In his 1999 book, “The Lexus and the Olive Tree,” New York Times foreign-affairs columnist Thomas Friedman introduced many to the phenomenon of globalization. In his most recent work, “The World is Flat,” he blows readers away with an account of just how far globalization has progressed. Writing with the excitement and incredulity of an explorer who can’t believe what he has found, Friedman takes his readers around the planet with revealing personal anecdotes about how technology has flattened the world by connecting billions of people on an unprecedented scale.

In many ways, “The World is Flat” is an update of “The Lexus and the Olive Tree,” explaining what has happened in the past six years. The main argument of the book is that globalization, driven by remarkable advances in communications and computing technology, has gone one step further. In a world connected by fiber optic cables, nations and companies will have to adapt to the phenomenon of truly global capitalism — or be left behind. An opinion columnist by profession, Friedman offers not only an explanation of why the world is flat, but what he feels countries and companies must do to survive.

Unfortunately, he spends the first 200 pages of his book going into great detail about what he sees as the ten forces that flattened the world. Too often, Friedman delves into an overly complex analysis of technical advances, such as the evolution of computer networking and communications. Instead of just analyzing how the Netscape browser made the Internet accessible to all or why it was crucial that software designers adopted universal standards allowing computers around the world to interact, Friedman showers his readers with technical acronyms. His otherwise great analysis of the flattening forces is lost in pages upon pages of technical history.

Friedman’s irritating tactic of inventing terminology (“geo-greening,” anyone?) is front and center in this book. Some invented terms, such as “the ten flatteners” and “the Triple Convergence,” are logically derived and easily understood. But others, such as “wholesale reform” and “retail reform” have nothing to do with what readers would expect from their names. Instead, as Friedman explains, wholesale reforms are top-down macroeconomic policy changes, while retail reforms are smaller changes that limit corruption, cut through bureaucracy, etc.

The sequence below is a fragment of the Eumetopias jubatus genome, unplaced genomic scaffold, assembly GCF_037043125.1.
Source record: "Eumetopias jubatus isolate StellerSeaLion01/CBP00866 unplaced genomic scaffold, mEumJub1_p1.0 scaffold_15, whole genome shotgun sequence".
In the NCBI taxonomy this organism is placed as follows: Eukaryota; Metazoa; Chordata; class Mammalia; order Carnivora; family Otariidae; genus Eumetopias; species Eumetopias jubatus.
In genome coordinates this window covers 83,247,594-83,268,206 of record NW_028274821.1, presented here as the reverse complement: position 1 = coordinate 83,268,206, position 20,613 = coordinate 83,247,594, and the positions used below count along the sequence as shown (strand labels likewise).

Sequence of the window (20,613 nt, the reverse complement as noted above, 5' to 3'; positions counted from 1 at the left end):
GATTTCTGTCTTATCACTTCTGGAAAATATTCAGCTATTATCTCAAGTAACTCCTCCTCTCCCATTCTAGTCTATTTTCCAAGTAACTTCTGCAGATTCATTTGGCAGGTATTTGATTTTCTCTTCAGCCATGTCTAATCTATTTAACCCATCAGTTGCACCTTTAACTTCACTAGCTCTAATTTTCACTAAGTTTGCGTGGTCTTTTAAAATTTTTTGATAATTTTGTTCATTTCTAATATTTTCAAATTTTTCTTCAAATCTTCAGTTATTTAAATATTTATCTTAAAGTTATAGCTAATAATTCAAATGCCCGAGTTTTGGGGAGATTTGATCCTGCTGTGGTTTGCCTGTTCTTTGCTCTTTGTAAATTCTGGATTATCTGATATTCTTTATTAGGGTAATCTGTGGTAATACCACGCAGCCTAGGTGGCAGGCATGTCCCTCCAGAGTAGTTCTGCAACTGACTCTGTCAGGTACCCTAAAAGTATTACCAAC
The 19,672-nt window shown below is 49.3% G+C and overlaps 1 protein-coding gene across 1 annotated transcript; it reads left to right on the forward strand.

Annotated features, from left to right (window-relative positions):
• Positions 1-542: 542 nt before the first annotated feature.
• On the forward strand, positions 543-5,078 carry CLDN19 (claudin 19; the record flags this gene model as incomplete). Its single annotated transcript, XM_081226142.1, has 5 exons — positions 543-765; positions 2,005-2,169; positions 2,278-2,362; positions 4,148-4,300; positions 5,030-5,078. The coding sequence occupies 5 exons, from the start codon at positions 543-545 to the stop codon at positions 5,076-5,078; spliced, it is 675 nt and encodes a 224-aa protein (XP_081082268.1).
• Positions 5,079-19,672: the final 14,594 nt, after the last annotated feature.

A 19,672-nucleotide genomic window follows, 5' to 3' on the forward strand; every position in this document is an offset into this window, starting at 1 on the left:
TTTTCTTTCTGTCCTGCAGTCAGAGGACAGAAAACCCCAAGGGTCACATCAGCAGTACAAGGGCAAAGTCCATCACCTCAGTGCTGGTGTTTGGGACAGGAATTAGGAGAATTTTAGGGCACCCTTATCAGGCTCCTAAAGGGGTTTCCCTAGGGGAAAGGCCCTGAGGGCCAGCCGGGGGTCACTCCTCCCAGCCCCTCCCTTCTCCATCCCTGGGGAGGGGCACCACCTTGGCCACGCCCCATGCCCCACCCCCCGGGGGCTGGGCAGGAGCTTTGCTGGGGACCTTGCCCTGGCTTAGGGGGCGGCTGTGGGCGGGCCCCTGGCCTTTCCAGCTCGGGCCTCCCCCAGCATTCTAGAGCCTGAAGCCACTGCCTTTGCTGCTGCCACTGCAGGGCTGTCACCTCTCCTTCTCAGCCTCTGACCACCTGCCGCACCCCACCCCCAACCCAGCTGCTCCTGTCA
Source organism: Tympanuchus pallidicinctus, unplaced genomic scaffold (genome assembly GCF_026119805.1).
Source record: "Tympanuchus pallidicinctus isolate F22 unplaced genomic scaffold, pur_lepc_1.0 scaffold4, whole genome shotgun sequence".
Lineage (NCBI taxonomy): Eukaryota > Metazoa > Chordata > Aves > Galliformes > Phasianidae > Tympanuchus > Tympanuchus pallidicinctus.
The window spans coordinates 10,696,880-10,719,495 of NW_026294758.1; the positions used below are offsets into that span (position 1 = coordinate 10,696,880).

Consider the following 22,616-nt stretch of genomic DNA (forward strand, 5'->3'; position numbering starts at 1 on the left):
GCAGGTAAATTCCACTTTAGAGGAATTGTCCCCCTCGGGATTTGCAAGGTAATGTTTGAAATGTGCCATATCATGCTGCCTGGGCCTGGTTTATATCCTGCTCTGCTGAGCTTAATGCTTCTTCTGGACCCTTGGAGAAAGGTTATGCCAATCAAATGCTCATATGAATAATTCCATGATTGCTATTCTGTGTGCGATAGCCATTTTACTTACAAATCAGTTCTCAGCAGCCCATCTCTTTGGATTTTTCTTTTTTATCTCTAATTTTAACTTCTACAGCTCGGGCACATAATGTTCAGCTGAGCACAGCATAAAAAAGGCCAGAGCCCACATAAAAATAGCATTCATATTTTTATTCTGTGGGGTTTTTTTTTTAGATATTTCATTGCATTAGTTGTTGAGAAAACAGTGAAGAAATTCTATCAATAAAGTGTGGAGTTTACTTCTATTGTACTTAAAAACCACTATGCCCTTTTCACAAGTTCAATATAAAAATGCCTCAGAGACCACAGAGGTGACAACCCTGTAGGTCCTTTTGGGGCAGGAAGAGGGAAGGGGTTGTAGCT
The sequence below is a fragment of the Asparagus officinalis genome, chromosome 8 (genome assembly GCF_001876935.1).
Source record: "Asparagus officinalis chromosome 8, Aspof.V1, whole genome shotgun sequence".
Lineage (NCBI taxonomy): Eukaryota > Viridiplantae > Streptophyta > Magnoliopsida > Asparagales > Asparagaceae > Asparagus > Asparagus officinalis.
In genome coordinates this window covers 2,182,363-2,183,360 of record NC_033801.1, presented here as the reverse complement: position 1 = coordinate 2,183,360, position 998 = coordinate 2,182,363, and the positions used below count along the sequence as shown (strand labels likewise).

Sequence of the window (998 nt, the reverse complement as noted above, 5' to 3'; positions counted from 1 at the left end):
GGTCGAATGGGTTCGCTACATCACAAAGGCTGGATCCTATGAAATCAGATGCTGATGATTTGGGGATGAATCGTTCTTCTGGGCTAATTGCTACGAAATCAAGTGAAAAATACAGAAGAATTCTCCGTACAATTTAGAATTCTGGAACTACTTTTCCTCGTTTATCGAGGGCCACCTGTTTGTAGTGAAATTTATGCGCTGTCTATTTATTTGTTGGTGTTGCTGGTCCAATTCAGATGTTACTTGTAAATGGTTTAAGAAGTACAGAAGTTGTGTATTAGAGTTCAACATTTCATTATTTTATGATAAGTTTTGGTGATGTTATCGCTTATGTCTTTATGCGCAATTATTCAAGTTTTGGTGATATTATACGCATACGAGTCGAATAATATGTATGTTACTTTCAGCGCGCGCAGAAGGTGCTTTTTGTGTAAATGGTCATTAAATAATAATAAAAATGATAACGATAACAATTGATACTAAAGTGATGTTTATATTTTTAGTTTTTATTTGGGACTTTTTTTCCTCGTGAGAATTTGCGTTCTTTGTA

After one hacks through the first few hundred pages, Friedman’s book becomes gripping. His core argument is so powerful that Gov. Jennifer Granholm referred to it when explaining plans to rescue the state’s economy. Quoting Arthur Miller’s “Death of a Salesman,” Friedman explains that there is no future in being ordinary. With hundreds of millions of youth in India, China and the developing world working as hard as they can to build a better world for themselves, Americans and Westerners can no longer count on having reliable, well-paid jobs — unless they devote themselves completely to learning the skills needed to compete on the global field. With fewer and fewer American students choosing to pursue advanced-engineering and applied-science degrees, Friedman suggests that America is ceding its position as a technological leader to India and China: “Scientists and engineers don’t grow on trees. They have to be educated … because, ladies and gentleman, this really is rocket science.” If one should take anything away from this book, it’s Friedman’s cautionary wake-up call: there is a “quiet crisis” brewing in America today, and nobody’s doing anything about it.

Fans of Friedman’s other books and those interested in global politics, economics or development should not hesitate to read “The World is Flat.” But, those who frequently read his column or have watched his Discovery Channel documentary, “The Other Side of Outsourcing,” should be prepared for a great deal of overlap. While not identical to his column or television program, the book clearly draws from both.

Informative and persuasive, “The World is Flat” is an intellectual book that avoids the mundane tone and numb character of an academic text. While neither perfect nor entirely original, the book is guaranteed to keep its readers interested and, more importantly, get them thinking.

Leave a comment

Your email address will not be published.